Hida Kokubunji Temple
You can easily see this humongous ginkgo tree when you’re around town - it's so huge I can't fit all of it in my camera's frame

As I rode the bus back, I felt my stomach grumble signaling that it was finally time for lunch. I rummaged through my bag and realized that I have left my wallet somewhere! Even though it only had few money enough for my expenses for the day, it was still money! So I inquired with the staff at Hida no Sato as well as at the bus station if there was any wallet surrendered to them. They asked me to describe the wallet and called it in their parking office. And hooray, my wallet was there complete with all my IDs and bills. The manager jokingly said that I mustn’t be sleeping inside the bus (which I don’t do of course, I am just very absentminded). It was already half past two at this point so looking for restaurants that were still open was a struggle, but luckily a saw bakery and a noodle shop with the most charming obasan who made sure that I will keep my promise to come back to Takayama. If money is not an issue though, Hida is popular for its high-quality beef and you can of course get it here at Takayama, it is said to be classified with an A/B rank!

Takayama's sarubobo

I kept seeing this gigantic tree when I was walking around the vicinity of Takayama, I passed by it again as I was heading for my next destination. The Hida Kokubunji Temple is the oldest structure in this town and serves as the provincial temple for the whole Hida region. One of its distinguishing elements is the 1200-year old ginkgo tree that showered me with golden colors during my visit. It is also prominent for the adorable faceless human-shaped dolls (which can be seen also everywhere in Takayama). The sarubobo literally translates as baby monkey and is an amulet for different wishes: the common red sarubobo is for marriage and fertility, pink is for love, blue is for employment and studies, while green is for good health, yellow is for money and the rare black sarubobo is for eradicating bad luck.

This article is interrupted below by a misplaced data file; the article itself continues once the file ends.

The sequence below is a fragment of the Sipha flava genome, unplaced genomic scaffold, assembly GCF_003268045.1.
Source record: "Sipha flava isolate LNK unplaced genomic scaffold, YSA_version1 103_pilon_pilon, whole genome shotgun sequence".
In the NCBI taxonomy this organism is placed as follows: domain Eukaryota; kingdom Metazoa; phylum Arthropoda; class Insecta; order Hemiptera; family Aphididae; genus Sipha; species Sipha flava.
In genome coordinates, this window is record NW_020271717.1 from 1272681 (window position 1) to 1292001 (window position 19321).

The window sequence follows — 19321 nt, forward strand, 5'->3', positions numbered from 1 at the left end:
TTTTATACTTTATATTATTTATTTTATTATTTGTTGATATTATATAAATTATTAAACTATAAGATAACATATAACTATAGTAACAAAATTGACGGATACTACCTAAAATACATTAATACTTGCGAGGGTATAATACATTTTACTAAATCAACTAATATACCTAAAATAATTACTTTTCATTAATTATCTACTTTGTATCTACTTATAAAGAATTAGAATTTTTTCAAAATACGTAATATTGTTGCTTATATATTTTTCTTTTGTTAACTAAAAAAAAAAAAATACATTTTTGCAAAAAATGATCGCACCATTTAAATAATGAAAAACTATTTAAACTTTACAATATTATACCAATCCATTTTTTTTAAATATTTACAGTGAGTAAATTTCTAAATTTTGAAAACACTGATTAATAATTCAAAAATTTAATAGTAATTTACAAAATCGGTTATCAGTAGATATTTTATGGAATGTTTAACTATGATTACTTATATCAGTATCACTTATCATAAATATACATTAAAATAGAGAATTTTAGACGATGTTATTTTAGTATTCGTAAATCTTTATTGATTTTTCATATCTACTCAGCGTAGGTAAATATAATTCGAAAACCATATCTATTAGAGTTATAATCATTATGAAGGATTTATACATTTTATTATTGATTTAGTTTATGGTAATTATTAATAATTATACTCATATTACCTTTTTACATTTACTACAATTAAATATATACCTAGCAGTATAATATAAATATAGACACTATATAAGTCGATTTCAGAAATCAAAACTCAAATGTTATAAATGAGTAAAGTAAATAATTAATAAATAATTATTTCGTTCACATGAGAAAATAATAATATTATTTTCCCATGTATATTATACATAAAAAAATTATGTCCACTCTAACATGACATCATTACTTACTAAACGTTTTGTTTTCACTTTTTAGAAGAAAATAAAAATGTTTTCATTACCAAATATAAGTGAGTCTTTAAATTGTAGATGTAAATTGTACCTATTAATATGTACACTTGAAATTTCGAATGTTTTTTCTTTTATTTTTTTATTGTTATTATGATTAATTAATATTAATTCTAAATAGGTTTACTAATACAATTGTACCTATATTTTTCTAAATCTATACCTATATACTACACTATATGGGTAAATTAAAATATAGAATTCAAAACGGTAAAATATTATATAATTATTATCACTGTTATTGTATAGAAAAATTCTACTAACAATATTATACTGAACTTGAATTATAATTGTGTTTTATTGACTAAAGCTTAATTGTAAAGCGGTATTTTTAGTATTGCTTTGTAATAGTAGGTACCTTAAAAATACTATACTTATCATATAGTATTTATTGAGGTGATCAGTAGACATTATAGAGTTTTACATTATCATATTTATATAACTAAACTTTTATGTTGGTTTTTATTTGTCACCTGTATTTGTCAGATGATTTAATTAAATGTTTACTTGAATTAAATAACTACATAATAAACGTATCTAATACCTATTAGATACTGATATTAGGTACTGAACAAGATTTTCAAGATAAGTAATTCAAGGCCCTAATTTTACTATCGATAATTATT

takayama old town

Like Kanazawa, Takayama also prides itself for its well-preserved Old Town filled with houses built during the Edo Period, and because of that it was awarded as a “Nationally-Recognized Important Historical Building Preservation Area.” Walking further south would take you to Sannomachi Street, said to have the best scenic views and most attractive section of the Old Town.

japan old town

Personally, I did enjoy Ichinomachi, Ninomachi and Sannomachi equally. There are various shops selling local craft, museums, sake breweries, restaurants and cafes on these streets which could easily take up so much of your time. If you are in a rush, you can take a rickshaw tour priced around 5,000 JPY for thirty minutes for two people.

takayama shrine
Sakurayama Hachimangu Shrine and a beautiful couple spotted walking along Old Town

takayama festival
the many yatais used in the bi-annual festival

There are lots of interesting spots around Old Town so you need to decide which of these fits your interests, especially if you only have limited time. In my case, I started at the northern section at Sakurayama Hachimangu Shrine, a Shinto shrine in which the October Takayama Festival is dedicated for.

So you must be wondering about this festival, yes? It is said to be one of the top three best festivals in the country including Gion Matsuri of Kyoto and Chichibu Matsuri of Tokyo. Held twice a year during April (Spring) and October (Autumn), meticulously designed and decorated floats are paraded along the streets of Takayama. Would you believe that some of these are already over hundred years old! These are also accompanied by cultural performances and you could visit other museums to learn more about them such as the karakuri (mechanical dolls mounted on top of the floats).

takayama yatai

Also located in the same complex is Takayama Yatai Kaikan, an exhibition hall that displays the eleven festival floats called yatai used during the festival.I wanted to see these yatais up close as I was not able to catch the autumn festival that year. There is also Sakurayama Nikko-kan wherein miniature models of shrines inside Toshogu are displayed. Even though it would have been better to see them up close which I failed to do during my visit in Nikko, it was still worthwhile to see the elaborate replicas and to imagine the effort and artistry required to finish them.